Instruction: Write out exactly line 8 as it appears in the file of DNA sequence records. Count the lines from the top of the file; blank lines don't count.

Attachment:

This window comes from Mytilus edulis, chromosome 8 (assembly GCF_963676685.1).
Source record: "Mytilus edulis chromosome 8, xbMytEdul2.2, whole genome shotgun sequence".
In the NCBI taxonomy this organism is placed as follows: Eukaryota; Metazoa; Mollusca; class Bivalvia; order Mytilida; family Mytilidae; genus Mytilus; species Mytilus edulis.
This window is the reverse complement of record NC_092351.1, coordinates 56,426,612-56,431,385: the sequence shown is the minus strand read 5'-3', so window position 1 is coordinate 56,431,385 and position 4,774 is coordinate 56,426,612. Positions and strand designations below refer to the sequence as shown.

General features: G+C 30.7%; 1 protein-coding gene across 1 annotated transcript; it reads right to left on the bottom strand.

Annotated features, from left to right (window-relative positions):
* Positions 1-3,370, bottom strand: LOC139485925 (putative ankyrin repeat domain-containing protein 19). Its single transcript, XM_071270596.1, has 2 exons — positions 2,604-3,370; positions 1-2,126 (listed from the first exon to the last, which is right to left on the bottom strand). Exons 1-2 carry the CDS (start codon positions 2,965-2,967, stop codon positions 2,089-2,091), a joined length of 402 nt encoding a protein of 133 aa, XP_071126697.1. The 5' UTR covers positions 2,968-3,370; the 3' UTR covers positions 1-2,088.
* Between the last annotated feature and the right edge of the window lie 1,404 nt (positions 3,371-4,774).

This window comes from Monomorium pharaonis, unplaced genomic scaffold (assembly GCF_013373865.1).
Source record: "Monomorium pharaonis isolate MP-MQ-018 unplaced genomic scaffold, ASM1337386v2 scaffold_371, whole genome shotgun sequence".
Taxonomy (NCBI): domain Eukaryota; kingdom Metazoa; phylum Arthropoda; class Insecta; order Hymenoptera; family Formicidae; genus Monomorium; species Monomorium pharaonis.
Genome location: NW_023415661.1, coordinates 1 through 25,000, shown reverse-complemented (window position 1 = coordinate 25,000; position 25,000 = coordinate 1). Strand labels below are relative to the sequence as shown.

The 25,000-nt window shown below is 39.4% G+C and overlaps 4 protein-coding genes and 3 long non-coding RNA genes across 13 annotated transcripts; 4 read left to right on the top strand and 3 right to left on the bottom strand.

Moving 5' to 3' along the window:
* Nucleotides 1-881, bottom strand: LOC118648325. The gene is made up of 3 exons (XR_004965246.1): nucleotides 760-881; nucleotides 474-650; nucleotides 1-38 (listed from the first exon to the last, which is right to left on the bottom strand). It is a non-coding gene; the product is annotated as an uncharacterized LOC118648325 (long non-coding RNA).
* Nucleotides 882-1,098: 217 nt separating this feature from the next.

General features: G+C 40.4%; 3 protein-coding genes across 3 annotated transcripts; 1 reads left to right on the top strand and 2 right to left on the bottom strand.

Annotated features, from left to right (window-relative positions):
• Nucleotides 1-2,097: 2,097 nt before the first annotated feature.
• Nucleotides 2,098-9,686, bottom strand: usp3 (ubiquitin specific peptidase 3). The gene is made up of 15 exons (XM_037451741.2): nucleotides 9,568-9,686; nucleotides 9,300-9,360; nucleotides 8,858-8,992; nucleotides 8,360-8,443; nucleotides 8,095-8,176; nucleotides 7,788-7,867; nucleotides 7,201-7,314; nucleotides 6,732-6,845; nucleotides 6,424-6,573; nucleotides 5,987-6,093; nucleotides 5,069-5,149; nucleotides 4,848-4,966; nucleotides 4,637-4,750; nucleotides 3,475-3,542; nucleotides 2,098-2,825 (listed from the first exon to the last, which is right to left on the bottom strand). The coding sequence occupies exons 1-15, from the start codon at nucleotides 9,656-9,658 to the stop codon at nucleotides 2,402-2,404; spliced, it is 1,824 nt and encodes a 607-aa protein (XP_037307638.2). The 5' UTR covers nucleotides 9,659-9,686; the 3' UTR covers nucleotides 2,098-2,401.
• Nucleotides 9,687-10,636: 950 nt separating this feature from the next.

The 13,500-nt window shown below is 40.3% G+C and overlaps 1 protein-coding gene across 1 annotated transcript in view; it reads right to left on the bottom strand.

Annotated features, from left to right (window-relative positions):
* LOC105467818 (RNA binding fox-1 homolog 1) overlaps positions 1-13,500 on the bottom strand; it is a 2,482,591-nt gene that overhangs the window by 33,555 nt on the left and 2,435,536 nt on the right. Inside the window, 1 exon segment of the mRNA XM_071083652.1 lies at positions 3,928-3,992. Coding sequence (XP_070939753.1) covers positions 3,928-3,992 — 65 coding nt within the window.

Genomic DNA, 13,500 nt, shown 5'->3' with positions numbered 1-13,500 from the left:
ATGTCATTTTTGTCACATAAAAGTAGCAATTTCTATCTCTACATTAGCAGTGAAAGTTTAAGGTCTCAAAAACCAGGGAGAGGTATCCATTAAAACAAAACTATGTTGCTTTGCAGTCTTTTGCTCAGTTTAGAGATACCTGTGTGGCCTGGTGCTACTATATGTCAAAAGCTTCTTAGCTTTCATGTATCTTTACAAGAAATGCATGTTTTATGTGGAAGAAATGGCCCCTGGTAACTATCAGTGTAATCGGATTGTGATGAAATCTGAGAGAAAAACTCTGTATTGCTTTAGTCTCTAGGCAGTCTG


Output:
* Between the last annotated feature and the right edge of the window lie 1,404 nt (positions 3,371-4,774).